Leveraging ARIA design patterns for web component accessibility at UCOP

Session Host/Speaker(s)

Where do you go to look for guidance on creating accessible web components? This session gives a high-level overview of ARIA (Accessible Rich Internet Applications) and the Authoring Practices guide and examples of leveraging these design patterns in UCOP websites and applications to help with component accessibility.

The World Wide Web Consortium (W3C) Web Accessibility Initiative (WAI) created a specification for Accessible Rich Internet Applications, or WAI-ARIA. The WAI-ARIA Authoring Practices document contains a section on Design Patterns and Widgets, which “demonstrates how to make common rich internet application patterns and widgets accessible by applying WAI-ARIA roles, states, and properties and implementing keyboard support.” At UCOP, the Web Application Engineering team has leveraged these ARIA design patterns to help create accessible components for websites and applications.

It is best practice to use native HTML elements or attributes whenever possible to take advantage of the existing browser support and native semantics already mapped to accessibility APIs. When it is necessary to create advanced components using a combination of HTML, JavaScript, and related technologies, these components should be created to be usable by users with disabilities, especially people who rely on assistive technologies such as screen readers and people who cannot use a mouse. ARIA markup enables authors to describe a user interface component for assistive technologies to interpret. The ARIA markup for role=”link” versus role=”button” will let an assistive technology user know whether the non-standard component is supposed to function like a link versus a button. Keyboard interactions for these components must also be handled properly.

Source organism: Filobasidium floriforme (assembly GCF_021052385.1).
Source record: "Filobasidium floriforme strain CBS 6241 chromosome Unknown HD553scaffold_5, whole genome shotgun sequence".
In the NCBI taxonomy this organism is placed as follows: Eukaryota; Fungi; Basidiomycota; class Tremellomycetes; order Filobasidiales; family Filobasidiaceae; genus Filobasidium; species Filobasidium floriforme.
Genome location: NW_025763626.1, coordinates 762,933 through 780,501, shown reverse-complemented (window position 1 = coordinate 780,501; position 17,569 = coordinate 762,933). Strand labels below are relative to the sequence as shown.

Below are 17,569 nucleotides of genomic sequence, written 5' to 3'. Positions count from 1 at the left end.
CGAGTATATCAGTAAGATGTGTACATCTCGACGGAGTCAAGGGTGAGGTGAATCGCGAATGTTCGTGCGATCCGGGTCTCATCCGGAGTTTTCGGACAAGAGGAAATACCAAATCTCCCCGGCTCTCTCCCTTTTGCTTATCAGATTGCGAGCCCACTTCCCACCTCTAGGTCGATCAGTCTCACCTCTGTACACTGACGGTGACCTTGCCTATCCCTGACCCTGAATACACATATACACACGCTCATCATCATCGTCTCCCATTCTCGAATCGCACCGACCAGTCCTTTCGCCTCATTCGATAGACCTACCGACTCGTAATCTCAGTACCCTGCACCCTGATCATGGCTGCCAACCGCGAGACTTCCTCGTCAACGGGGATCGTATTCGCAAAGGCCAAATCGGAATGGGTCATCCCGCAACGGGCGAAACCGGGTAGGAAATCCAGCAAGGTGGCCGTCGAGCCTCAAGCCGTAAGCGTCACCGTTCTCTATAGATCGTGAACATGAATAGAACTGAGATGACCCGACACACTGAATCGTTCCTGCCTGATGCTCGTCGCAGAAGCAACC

Design patterns for seemingly simple components such as a Button, or a Checkbox for multi-select, or Radio Group for single-select components, can be combined as building blocks in complex components that may not traditionally look like checkboxes or radio buttons in the user interface. In this session, examples of ARIA markup and design patterns will be shown from the work of the Web Application Engineering team at UCOP.

The ARIA design patterns can also be leveraged as a reference tool during the design stage. Most component interactions can be mapped to these basic design patterns as building blocks. Complex components are composed of multiple design pattern building blocks. These design pattern building blocks can be called out on design mockups to clarify the interaction and ARIA roles, states, and properties needed for accessibility as well as the keyboard interaction before the component is built.